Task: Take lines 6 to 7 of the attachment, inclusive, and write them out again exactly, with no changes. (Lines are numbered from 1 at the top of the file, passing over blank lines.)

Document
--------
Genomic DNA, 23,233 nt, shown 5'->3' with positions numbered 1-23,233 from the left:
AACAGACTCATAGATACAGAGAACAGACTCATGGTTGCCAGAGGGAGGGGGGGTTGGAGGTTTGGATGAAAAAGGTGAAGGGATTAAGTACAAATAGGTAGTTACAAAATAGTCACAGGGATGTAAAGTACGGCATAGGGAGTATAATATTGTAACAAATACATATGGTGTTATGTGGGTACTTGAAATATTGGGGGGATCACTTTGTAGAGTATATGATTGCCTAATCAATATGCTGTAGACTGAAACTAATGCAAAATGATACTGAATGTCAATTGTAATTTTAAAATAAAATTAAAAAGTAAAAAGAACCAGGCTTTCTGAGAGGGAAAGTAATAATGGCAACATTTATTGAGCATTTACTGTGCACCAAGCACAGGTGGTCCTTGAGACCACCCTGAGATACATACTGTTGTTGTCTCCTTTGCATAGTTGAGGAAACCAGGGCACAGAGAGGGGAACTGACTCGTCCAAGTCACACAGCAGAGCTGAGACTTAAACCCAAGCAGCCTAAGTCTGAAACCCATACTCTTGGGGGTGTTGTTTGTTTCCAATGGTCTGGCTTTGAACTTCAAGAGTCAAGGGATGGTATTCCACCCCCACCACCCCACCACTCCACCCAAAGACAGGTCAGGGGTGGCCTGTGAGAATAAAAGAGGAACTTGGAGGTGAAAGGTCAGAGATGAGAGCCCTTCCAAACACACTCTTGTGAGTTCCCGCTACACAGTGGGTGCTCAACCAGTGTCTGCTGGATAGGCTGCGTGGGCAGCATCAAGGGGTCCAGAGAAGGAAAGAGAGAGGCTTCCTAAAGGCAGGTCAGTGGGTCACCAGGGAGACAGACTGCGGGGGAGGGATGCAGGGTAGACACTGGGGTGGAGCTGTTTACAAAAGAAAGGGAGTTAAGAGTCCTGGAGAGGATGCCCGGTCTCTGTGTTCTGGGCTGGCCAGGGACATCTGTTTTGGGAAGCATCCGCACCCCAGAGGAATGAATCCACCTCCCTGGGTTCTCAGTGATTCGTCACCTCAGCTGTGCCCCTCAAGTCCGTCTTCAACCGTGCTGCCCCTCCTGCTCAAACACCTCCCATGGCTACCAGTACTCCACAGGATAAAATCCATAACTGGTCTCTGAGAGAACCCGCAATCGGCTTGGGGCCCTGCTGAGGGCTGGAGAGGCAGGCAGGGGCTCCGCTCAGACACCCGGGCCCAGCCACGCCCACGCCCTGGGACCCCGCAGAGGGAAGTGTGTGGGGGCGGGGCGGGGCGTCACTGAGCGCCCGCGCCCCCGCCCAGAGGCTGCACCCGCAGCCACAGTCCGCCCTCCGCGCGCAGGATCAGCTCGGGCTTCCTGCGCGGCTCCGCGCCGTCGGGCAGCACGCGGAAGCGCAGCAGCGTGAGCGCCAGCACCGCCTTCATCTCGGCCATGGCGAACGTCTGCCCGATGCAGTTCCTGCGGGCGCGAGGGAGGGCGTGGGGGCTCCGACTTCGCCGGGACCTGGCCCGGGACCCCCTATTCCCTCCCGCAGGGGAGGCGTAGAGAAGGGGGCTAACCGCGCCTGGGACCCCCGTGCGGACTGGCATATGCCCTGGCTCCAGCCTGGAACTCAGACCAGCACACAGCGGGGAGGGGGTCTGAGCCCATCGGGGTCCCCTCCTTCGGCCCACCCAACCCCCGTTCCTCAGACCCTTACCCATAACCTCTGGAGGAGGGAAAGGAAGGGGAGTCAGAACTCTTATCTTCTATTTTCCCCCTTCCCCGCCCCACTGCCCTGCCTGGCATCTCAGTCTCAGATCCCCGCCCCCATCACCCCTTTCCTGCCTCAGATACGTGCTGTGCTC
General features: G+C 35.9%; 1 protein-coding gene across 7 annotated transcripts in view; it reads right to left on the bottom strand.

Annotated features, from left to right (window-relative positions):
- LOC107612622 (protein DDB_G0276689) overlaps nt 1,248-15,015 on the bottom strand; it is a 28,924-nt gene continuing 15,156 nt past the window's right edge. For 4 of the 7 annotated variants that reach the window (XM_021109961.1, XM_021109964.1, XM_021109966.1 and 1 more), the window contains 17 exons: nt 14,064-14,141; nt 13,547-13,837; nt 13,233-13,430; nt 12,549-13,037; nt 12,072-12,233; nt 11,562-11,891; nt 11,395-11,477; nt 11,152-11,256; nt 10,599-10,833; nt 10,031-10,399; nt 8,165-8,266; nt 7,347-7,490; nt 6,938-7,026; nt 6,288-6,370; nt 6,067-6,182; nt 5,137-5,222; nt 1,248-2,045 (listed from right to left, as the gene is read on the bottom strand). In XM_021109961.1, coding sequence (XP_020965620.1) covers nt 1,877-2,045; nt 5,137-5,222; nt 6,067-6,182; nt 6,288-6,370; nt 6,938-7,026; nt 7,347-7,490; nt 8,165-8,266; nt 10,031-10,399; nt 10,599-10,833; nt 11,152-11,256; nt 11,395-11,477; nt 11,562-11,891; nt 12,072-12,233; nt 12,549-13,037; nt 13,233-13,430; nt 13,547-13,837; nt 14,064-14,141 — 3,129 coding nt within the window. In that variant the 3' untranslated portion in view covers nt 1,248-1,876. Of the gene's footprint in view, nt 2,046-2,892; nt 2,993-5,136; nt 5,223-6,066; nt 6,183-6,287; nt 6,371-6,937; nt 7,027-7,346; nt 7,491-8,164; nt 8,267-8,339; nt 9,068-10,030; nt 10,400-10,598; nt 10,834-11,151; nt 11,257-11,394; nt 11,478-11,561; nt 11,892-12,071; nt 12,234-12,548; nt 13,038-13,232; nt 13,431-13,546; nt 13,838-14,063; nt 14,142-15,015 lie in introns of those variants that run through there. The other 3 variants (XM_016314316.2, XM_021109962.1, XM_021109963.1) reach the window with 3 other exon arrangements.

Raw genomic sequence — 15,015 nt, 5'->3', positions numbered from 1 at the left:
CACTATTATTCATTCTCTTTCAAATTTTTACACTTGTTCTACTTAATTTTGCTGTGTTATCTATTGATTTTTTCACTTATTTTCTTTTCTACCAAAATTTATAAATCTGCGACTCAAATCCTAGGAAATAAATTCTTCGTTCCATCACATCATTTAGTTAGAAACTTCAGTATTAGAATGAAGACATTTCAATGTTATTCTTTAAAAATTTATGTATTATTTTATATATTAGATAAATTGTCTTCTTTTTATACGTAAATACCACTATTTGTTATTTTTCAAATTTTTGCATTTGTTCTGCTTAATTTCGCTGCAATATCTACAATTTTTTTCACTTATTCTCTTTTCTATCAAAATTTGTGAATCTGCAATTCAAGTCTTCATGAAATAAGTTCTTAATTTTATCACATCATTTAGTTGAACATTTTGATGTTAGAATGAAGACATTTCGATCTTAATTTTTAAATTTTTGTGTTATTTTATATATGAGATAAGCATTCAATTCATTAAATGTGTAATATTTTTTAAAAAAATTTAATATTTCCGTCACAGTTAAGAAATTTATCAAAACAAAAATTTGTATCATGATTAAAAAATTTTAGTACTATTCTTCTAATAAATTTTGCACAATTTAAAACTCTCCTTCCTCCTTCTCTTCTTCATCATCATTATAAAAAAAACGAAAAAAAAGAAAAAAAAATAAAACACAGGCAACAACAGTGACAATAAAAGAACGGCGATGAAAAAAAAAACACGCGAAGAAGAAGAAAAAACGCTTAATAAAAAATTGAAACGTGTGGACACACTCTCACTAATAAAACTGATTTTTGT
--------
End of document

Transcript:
Raw genomic sequence — 15,015 nt, 5'->3', positions numbered from 1 at the left:
CACTATTATTCATTCTCTTTCAAATTTTTACACTTGTTCTACTTAATTTTGCTGTGTTATCTATTGATTTTTTCACTTATTTTCTTTTCTACCAAAATTTATAAATCTGCGACTCAAATCCTAGGAAATAAATTCTTCGTTCCATCACATCATTTAGTTAGAAACTTCAGTATTAGAATGAAGACATTTCAATGTTATTCTTTAAAAATTTATGTATTATTTTATATATTAGATAAATTGTCTTCTTTTTATACGTAAATACCACTATTTGTTATTTTTCAAATTTTTGCATTTGTTCTGCTTAATTTCGCTGCAATATCTACAATTTTTTTCACTTATTCTCTTTTCTATCAAAATTTGTGAATCTGCAATTCAAGTCTTCATGAAATAAGTTCTTAATTTTATCACATCATTTAGTTGAACATTTTGATGTTAGAATGAAGACATTTCGATCTTAATTTTTAAATTTTTGTGTTATTTTATATATGAGATAAGCATTCAATTCATTAAATGTGTAATATTTTTTAAAAAAATTTAATATTTCCGTCACAGTTAAGAAATTTATCAAAACAAAAATTTGTATCATGATTAAAAAATTTTAGTACTATTCTTCTAATAAATTTTGCACAATTTAAAACTCTCCTTCCTCCTTCTCTTCTTCATCATCATTATAAAAAAAACGAAAAAAAAGAAAAAAAAATAAAACACAGGCAACAACAGTGACAATAAAAGAACGGCGATGAAAAAAAAAACACGCGAAGAAGAAGAAAAAACGCTTAATAAAAAATTGAAACGTGTGGACACACTCTCACTAATAAAACTGATTTTTGT